Calvin Freiburger

Evil Republicans Take Aim at “Sesame Street”

Posted on February 14 2011 5:21 pm
Hailing from Fond du Lac, Wisconsin, Calvin Freiburger is a political science major at Hillsdale College. He also writes for the Hillsdale Forum and his personal website, Calvin Freiburger Online.
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As we all know, the Republican Party is the single most evil organization in human history. Republicans hate the poor, hate the environment, hate teachers, hate foreigners, and generally hate joy and happiness in all its forms. And now the Daily Beast’s Samuel Jacobs says the GOP is poised to undertake their most heartless act yet: “kill Big Bird.”

Jacobs is citing a report in the New York Times which describes House Republicans’ latest batch of proposed budget cuts, meant to reduce federal spending by $100 billion. “Dozens of programs” are on the chopping block, including the Corporation for Public Broadcasting’s government funding.

The CPB, of course, isn’t happy:

We understand the challenges to our economy as a result of increasing budget deficits, but the proposed elimination of funding for the Corporation for Public Broadcasting (CPB) will not address this challenge in a meaningful way; it represents a disproportionate attack on public media. Further, elimination of CPB would impact millions of Americans who rely on public media for free, quality content that has a mission to educate, inform and inspire. This proposed action would directly result in cuts to the 1,300 public television and radio stations that provide this service; impact thousands of jobs in rural, suburban and urban communities throughout the country already reeling from a faltering economy; and eliminate a valued service – content that strengthens our civil society through children’s and educational programming, lifelong learning for all Americans, and quality entertainment.

First things first: This wouldn’t destroy Sesame Street. For decades, Sesame Street has been a staple of kids’ TV. Sesame Workshop boasted in 2010 that their 122-time Emmy-winning show “was rated THE NUMBER ONE favorite show of preschoolers” (emphasis in the original), and TV Squad says:

With so many choices, it’s amazing that older shows, like the long-running ‘Sesame Street,’ can still draw the attention of little folks. Yet, the four-decade-old program is still going strong — so strong, in fact, that the show has garnered its highest ratings in years.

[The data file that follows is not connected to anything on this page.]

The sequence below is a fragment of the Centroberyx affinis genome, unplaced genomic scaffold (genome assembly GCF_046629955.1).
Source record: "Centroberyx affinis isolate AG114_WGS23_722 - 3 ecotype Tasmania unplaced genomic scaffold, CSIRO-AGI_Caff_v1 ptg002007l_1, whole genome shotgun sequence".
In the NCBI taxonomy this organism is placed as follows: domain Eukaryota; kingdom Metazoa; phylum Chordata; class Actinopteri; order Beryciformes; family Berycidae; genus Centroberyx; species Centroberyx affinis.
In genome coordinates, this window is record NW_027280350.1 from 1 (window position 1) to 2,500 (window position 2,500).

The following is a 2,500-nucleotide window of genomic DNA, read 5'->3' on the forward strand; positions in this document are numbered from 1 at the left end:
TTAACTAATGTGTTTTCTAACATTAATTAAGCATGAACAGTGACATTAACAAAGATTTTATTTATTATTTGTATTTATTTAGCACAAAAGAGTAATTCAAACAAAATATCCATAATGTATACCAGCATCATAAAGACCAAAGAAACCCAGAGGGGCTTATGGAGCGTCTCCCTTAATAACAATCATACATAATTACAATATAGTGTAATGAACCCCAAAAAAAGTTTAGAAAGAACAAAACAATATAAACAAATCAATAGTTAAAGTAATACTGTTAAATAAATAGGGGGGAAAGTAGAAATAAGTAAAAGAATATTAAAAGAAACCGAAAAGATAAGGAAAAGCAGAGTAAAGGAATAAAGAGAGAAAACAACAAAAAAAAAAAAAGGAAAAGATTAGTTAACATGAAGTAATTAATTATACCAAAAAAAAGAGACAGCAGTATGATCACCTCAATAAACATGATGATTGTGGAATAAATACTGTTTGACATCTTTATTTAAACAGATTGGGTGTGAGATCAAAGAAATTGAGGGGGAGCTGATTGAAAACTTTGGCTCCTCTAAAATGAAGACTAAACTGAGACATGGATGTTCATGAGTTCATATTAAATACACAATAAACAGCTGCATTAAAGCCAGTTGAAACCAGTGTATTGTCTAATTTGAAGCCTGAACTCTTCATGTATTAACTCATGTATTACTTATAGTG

According to the Hollywood Reporter, ‘Sesame Street’ has reported a 60 percent increase in viewership, with a double-digit increase among 3-4 year olds from last year. The show is averaging a 3.5 rating for its core demo of 2-5 year olds, compared to last year’s 2.2 rating. According to Sesame Workshop, the non-profit organization behind the show, these are the best ratings the show has earned since 2007.

In all likelihood, all that would happen is that Sesame Street would move to a new home in the private sector. You think Fox, Disney or Nickelodeon wouldn’t love the chance to add such a legendary brand to their lineups? Big Bird, Elmo, Oscar, Snuffy, Bert, Ernie, Grover, and Cookie Monster will be just fine.

Market forces would have a similar effect on other CPB programs. For-profit broadcasters would pick up the popular ones, while those whose audience consists of six people in Boise would get the axe. Which is precisely as it should be—if we want shows on the air, we should voluntarily support them ourselves, rather than force our countrymen to fork over their income to keep them on life support. There’s a reason subsidizing entertainment isn’t among Congress’ enumerated powers.

What about those jobs that will allegedly be lost? Investor’s Business Daily explains:

Truth is, Big Bird and his friends on Sesame Street are in no danger of extinction. Federal spending makes up just 15% of public broadcasting’s budget. The other 85% comes from viewers, local government and academic institutions. As the Cato Institute’s David Boaz recently pointed out in calling for CPB’s privatization, “Businesses and nonprofits deal with 15% revenue losses all the time.” With so many loyal viewers and listeners, PBS and National Public Radio could handle such a reduction more easily than many successful for-profit cable channels. Federal funding didn’t deter McDonald’s heiress Joan Kroc from bequeathing $200 million to NPR two years ago; there’s no reason to believe that ending CPB subsidies wouldn’t spur substantial increases in such private assistance.

Besides, when the American people retain more of their own money, the effects are a.) fatter wallets for Americans in need of jobs, and b.) private employers with more money to create new jobs. (Also, it’s worth pointing out that voters retain the ability to support public broadcasting at the state level if it’s that important to them.)

This isn’t a game—our government is in dire fiscal straits, and not majorly cutting spending isn’t optional if we don’t want our country to collapse. Emotionalism and fear-mongering in the face of tough, necessary choices is the last thing America needs right now.

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